The issue closes with two thoughtful, metaphysical poems from Sharon Olds: “First Breath” and “Pine Tree Ode.” The notions that we are dying as soon as we are born and that we were and again become “star stuff,” as Carl Sagan asserted, unfold beautifully and send us out of the issue with plenty to contemplate. However, between these sets of poems are many other gems, including Jay Rogoff’s “Seventeen at Last,” which uses the villanelle form, in part, to develop its story of Giuseppina Bozzacchi, the ballet dancer who died on the morning of her seventeenth birthday on November 23, 1870. Ange Mlinko returns with two vivid poems, “Cooked in Their Own Ink,” after Derek Mahon’s “The Banished Gods,” and “Nights Are Short but Evenings Come Twice,” in which, during a powerful storm, the speaker must “turn the handle that resembles a key / and watch the filaments of a hurricane lamp / glow like an arachnid spliced with an isotope.” I recall well from my own childhood of hurricanes and hurricane lamps the distinct motion and sound of turning the key and lighting the lamp, yet I never thought of the spot-on image of a spider until I read the poem.

The issue is filled with much more terrific poetry and prose as well as visual art by Sarah Williams, whose nightscapes make me think of Edward Hopper without the people. Kirstin Allio is back in our pages, with the essay “Buddhism for Western Children,” which ties to her story from our autumn 2012 issue, “Buddhist Tales for Western Children.” There are poems that comment on race in America, historically and presently, by Anna Journey, Laura Kasischke, and David Hernandez, who reads one of his featured poems, “Murmuration,” in our audio gallery. Other works featured in the audio gallery this season include two poems from slam poet champion Sam Sax, a poem about basketball from Robert Cording, a pantoum from Denise Duhamel, a poem inspired by a conversation with her young daughter by Maggie Smith, and four short poems from Jill Osier. There’s also short fiction by Osama Alomar, translated by C. J. Collins, stories by Rachel Yoder and David James Poissant, and an essay by Beth Ann Fennelly.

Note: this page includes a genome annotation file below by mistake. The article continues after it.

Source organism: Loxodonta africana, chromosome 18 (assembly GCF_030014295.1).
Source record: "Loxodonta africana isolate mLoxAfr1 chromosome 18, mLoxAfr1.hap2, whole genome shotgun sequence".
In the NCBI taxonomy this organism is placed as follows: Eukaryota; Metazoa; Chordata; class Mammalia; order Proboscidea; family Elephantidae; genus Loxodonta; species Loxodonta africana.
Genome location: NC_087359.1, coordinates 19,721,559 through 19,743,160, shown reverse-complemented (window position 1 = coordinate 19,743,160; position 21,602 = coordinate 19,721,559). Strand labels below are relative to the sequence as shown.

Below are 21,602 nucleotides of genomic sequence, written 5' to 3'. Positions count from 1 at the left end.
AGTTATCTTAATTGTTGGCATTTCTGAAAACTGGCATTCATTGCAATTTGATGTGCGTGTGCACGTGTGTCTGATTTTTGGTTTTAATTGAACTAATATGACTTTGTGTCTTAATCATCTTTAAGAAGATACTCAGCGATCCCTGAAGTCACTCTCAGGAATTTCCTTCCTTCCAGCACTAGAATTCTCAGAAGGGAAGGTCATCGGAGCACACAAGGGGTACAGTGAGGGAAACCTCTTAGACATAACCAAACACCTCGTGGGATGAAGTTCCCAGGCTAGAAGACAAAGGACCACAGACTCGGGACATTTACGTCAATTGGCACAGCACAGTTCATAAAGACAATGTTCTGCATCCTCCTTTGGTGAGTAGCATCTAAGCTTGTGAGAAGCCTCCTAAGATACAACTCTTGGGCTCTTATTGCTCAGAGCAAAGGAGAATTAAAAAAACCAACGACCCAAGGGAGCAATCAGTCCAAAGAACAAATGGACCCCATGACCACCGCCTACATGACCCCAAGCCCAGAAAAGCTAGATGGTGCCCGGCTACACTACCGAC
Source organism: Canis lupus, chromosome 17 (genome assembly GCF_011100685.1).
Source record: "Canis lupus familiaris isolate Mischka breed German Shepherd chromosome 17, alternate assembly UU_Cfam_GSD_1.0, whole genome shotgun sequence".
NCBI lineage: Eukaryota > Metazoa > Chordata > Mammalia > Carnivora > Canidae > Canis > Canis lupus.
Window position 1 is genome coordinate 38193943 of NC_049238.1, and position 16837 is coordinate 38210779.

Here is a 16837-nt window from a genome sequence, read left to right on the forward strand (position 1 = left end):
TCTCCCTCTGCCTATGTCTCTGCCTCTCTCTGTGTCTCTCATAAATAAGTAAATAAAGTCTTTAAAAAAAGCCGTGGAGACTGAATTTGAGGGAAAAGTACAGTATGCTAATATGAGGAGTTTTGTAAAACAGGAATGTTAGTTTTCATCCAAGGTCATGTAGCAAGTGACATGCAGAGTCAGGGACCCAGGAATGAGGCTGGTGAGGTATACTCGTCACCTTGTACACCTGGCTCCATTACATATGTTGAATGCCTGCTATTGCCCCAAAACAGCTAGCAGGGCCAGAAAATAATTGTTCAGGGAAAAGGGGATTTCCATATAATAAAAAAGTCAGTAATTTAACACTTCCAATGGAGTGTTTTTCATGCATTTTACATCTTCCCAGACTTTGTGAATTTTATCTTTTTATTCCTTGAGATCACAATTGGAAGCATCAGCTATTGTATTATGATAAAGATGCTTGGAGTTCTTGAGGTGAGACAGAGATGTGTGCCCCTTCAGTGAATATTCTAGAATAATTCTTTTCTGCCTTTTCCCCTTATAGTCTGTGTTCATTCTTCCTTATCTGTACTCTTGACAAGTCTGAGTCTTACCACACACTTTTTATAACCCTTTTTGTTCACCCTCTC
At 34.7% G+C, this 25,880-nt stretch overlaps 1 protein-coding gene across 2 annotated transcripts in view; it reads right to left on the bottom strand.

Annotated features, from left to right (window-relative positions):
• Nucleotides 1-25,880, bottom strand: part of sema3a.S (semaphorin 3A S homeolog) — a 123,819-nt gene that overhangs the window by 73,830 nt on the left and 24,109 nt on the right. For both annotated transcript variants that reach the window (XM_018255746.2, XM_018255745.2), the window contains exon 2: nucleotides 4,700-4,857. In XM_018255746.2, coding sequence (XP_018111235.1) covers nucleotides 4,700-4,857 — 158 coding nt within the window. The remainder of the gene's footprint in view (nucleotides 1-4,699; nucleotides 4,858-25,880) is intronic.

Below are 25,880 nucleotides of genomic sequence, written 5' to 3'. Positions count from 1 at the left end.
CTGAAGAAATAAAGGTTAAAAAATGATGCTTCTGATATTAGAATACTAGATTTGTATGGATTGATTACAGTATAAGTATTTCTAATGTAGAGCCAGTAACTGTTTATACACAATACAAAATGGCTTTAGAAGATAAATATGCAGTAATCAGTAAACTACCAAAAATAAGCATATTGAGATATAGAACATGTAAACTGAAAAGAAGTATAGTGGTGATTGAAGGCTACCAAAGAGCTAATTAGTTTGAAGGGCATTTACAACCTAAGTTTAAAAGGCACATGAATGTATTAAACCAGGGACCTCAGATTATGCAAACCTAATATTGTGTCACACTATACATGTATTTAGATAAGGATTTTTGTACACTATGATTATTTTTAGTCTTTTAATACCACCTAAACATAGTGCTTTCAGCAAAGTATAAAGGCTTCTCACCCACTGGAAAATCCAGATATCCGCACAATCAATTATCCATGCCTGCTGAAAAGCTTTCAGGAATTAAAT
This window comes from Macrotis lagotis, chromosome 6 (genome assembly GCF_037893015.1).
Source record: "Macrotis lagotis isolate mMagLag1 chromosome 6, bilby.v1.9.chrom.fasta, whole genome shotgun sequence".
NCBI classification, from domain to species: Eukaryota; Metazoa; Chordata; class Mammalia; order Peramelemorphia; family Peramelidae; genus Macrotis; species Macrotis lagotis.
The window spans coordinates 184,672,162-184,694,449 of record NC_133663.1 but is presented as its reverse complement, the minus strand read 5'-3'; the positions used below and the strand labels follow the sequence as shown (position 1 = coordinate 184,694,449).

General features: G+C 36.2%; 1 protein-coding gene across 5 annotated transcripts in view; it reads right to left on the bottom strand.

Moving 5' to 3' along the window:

Well, it looks too wet outside to cut the grass this evening, after all. Which is just as well. It’s Friday. Time for some fun. This weekend, we’re in between music festivals in New Orleans, but there’s a puppetry fringe festival and a poetry festival from which to choose. My parents are taking my daughter to the Irish, Italian, Islenos parade in Saint Bernard Parish, where I grew up. I’m not sure why these groups have now combined their parades into one, maybe it’s more convenient to block the streets one time rather than three. Regardless, it’s going to be a party and food will be thrown (yes, they throw food!) and grandfathers and granddaughters will dance in the street. These are the things that poems and stories are made of.

Posted in Jessica Rambles | Comments Off on Jessica’s Rambling Thoughts about Spring 2016 and the New Issue of The Southern Review

March 2016 Newsletter

Read the March 2016 newsletter here.

Posted in News | Comments Off on March 2016 Newsletter

See you at AWP!

awpFor readers and contributors traveling to Los Angeles for the Association of Writers and Writing Programs conference, here are the details about The Southern Review at #AWP16.